Dismiss Notice
Join Physics Forums Today!
The friendliest, high quality science and math community on the planet! Everyone who loves science is here!

Homework Help: Complete by taking an arbitrary cauchy sequence

  1. Feb 23, 2010 #1
    1. The problem statement, all variables and given/known data
    (1) Prove the space [tex]\ell_\infty[/tex] is complete
    (2)In [tex]\ell_\infty[/tex](R) , let Y be the subspace of all sequences with only finitely many non-0 terms. Prove that Y is not complete.

    3. The attempt at a solution

    (1)I can show that [tex]\ell\infty[/tex] is complete by taking an arbitrary cauchy sequence and showing that xn[tex]\rightarrow[/tex] x

    (2)Im not sure how to go about this.I figure the best wat to show that its not complete is to try to prove that it is complete?but im not sure where to start?
     
  2. jcsd
  3. Feb 23, 2010 #2

    Dick

    User Avatar
    Science Advisor
    Homework Helper

    Re: Completeness

    The best way to show it's not complete is to find a Cauchy sequence in Y whose limit is not in Y.
     
  4. Feb 24, 2010 #3
    Re: Completeness

    i have to find a sequence in R that doesnt converge in Y? im not sure now to go about this?
     
  5. Feb 24, 2010 #4

    Dick

    User Avatar
    Science Advisor
    Homework Helper

    Re: Completeness

    A sequence in Y whose limit is not in Y. I.e. a sequence of sequences with finitely many nonzero terms converging to a sequence that doesn't have that property. Think about it.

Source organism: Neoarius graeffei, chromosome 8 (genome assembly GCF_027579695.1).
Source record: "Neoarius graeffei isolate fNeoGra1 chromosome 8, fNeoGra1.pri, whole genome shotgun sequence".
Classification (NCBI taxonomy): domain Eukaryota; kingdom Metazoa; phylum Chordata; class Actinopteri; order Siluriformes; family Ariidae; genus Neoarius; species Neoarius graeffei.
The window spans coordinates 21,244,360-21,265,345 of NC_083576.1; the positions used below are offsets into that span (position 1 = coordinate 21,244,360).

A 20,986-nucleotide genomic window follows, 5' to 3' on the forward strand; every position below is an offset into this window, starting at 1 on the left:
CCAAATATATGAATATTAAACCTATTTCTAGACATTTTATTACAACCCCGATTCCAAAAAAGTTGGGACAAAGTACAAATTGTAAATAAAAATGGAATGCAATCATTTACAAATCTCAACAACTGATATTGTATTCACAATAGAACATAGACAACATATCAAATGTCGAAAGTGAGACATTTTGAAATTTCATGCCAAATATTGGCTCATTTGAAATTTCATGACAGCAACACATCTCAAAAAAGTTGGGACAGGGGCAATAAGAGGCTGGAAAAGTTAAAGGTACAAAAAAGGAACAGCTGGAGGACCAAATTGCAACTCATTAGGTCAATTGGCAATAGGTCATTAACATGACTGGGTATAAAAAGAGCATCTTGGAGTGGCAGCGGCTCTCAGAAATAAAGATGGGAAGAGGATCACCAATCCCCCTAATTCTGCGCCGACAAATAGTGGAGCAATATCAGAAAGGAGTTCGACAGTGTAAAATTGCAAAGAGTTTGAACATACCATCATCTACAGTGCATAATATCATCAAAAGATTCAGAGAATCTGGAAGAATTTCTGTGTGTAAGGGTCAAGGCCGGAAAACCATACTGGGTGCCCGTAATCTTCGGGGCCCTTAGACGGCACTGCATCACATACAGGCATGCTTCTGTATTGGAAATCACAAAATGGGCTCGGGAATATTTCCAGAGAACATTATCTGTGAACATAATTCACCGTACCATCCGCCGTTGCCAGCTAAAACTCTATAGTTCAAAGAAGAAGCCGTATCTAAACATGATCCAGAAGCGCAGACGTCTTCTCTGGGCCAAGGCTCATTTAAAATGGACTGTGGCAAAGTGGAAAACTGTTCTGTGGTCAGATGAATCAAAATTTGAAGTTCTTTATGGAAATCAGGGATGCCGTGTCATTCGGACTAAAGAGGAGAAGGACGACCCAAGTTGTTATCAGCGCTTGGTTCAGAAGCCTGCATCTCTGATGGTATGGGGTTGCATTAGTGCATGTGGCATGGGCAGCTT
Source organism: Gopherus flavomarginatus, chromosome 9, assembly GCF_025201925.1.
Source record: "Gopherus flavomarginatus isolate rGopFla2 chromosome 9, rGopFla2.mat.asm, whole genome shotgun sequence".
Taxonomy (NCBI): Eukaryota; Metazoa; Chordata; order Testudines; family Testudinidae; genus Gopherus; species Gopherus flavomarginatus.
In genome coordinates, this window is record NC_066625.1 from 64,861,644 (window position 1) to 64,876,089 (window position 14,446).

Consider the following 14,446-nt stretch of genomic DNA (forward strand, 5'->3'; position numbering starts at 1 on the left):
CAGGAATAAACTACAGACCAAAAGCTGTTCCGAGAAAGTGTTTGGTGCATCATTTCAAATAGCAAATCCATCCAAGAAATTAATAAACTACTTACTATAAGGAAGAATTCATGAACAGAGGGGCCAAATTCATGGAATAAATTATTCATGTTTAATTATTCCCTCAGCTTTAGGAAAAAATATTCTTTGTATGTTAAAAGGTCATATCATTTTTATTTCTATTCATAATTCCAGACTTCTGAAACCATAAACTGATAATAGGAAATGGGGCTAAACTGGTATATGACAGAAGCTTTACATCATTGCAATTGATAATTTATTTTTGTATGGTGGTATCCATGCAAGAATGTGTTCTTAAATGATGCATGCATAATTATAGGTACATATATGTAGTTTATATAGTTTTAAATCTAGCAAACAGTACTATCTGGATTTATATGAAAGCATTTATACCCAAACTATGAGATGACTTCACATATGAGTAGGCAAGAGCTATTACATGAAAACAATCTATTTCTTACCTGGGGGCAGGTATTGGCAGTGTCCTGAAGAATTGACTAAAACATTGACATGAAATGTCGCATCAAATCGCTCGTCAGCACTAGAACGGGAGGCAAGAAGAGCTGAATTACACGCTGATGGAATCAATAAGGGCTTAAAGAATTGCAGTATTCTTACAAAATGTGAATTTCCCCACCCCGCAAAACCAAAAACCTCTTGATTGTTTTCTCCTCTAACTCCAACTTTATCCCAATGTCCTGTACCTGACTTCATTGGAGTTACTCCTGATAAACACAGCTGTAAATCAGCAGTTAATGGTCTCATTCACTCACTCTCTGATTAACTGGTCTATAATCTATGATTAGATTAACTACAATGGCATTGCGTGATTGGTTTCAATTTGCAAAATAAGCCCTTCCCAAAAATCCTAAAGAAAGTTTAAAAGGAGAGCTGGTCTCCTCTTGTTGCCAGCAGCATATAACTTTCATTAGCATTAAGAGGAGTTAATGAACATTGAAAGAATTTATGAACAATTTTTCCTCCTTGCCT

6. Feb 24, 2010 #5
    Re: Completeness

    so i want a sequence with finitely many zeros but i want it to converge to 0 right?
    0, 1, 1/2, 1/3, 1/4.... converges to 0 which isnt in Y thus proving that Y isn't complete?
    Is that really all i have to say?
     
  7. Feb 24, 2010 #6

    Dick

    User Avatar
    Science Advisor
    Homework Helper

    Re: Completeness

    One sequence is a POINT in Y. To talk about convergence in Y you need a sequence of points in Y. I.e. a sequence of sequences that converges to another sequence.
     
  8. Feb 24, 2010 #7
    Re: Completeness

    yes,sorry

    (0,0,0,....)
    (0,1,0,0..)
    (0,1,1/2,0,0..)
    (0,1,1/2,1/3,0,0..)
    (0,1,1/2,1/3,1/4,0,...)

    is this what you mean by a sequence of sequences?
    Thanks again for all the help
     
  9. Feb 24, 2010 #8

    Dick

    User Avatar
    Science Advisor
    Homework Helper

    Re: Completeness

    That's it.
     
Share this great discussion with others via Reddit, Google+, Twitter, or Facebook